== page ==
The Atholl Arms Hotel, one of Dunkeld’s landmark buildings, has expanded its operations right down to the banks of the River Tay.
The 17 bedroom hotel, where Queen Victoria dined as a princess, has opened a new Garden Terrace which provides glorious views up to Thomas Telford’s famous five arched bridge, opened to the public a quarter-of-a-century before the Atholl Arms was built in 1833.
Local architect Robin Baker designed the oak framed pavilion with surrounding stone walls and slate roofing. Construction work was carried out by H and H Construction. From the pavilion guests can be served meals, snacks, tea, coffee, alcohol and soft drinks.
“By carefully consulting planning authorities on all the details a wonderful setting has been created that not only provides a great place for a relaxing cup of coffee or glass of wine but great panoramic views of the River Tay and the historic bridge,” said Neil Sinclair who owns the Atholl Arms Hotel with his wife Christine. “Guests can now view the bridge from a perfect location which matches the riverside setting.”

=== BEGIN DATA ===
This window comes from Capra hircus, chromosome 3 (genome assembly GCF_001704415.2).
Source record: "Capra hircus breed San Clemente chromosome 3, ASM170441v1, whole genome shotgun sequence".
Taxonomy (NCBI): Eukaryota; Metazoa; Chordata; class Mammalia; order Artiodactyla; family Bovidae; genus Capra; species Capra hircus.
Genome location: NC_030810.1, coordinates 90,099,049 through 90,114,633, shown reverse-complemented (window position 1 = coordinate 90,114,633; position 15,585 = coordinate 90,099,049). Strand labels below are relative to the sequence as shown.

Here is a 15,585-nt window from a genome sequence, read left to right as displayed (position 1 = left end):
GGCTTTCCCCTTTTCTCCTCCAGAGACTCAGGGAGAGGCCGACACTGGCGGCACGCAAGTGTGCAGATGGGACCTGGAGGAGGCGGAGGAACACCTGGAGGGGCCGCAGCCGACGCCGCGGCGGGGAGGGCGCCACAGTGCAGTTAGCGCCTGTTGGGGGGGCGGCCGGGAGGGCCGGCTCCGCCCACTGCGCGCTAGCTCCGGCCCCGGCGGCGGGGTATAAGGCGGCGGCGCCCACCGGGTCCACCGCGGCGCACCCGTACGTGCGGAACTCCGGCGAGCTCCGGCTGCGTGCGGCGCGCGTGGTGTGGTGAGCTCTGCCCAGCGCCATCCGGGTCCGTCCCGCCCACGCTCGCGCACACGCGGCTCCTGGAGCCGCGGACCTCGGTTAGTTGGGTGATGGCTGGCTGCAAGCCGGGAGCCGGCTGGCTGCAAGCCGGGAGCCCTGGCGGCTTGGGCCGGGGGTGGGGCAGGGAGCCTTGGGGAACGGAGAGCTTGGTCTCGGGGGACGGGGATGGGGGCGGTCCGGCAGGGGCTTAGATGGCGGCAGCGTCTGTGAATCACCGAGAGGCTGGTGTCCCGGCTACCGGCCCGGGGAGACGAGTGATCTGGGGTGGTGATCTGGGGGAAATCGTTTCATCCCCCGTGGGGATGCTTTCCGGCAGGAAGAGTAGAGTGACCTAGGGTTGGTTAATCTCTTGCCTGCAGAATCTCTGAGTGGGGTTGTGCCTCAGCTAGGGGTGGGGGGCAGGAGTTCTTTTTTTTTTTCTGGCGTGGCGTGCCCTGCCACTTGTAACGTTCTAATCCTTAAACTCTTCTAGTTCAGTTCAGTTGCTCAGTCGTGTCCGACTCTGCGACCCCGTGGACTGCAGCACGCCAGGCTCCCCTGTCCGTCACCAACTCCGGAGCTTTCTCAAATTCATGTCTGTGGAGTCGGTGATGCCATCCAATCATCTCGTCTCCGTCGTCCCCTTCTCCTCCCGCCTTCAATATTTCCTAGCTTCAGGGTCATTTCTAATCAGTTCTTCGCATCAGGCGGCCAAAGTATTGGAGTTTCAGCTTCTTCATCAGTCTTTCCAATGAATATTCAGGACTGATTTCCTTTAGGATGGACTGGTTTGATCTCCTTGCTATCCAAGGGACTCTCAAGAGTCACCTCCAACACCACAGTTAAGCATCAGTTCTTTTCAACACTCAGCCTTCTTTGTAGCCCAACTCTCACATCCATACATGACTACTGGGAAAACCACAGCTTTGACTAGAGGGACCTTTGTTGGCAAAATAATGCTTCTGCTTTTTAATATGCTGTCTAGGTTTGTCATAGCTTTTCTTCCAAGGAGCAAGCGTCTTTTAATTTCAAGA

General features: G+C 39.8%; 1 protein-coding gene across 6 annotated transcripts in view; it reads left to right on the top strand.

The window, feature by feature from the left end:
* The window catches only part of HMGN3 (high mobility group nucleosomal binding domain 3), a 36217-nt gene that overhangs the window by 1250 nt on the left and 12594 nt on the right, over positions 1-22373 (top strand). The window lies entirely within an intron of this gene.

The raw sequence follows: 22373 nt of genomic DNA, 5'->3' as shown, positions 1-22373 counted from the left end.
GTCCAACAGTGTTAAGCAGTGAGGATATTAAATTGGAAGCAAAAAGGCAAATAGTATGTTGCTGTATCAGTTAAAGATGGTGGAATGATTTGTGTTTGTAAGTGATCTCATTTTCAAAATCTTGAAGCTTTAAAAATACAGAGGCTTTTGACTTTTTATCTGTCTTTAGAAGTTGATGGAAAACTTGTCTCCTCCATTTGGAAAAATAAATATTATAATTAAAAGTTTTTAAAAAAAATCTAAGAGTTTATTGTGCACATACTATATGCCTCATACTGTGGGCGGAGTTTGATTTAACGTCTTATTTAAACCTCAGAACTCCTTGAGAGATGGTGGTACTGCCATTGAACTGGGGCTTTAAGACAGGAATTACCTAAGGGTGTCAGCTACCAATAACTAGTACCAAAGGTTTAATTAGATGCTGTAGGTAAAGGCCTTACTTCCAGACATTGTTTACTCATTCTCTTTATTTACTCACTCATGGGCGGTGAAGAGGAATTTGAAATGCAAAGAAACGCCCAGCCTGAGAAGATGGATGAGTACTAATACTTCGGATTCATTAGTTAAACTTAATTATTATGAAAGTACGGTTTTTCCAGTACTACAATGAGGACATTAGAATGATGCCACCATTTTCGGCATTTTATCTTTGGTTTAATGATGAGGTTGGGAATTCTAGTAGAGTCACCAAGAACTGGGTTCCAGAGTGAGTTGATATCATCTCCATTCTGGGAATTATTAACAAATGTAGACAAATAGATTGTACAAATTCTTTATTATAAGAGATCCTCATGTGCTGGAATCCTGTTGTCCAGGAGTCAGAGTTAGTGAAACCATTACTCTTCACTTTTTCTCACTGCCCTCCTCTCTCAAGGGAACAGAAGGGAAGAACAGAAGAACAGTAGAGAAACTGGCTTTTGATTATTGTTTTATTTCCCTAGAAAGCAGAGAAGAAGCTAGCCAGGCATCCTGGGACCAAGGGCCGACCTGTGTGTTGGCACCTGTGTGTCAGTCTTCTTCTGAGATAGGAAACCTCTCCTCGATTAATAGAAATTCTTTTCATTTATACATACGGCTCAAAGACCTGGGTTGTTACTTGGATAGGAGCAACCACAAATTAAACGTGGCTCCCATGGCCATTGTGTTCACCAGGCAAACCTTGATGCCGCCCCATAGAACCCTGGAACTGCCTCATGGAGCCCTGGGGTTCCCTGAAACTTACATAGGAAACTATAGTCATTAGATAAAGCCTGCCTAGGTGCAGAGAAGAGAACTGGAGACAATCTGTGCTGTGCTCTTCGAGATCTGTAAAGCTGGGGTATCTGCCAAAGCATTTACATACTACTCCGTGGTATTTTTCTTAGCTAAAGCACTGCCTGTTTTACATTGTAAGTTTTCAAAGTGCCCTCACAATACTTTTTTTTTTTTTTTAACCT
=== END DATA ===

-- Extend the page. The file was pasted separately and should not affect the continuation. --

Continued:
Railings have a nautical design element. Stone copings have been transformed from slab shelving found in the hotel’s basement and previously used to store fish, meat and game in the days before refrigeration.
“The Garden Terrace adds an exciting new dimension to the Atholl’s hospitality offering, and makes the most of our location near the river,” Mr Sinclair added.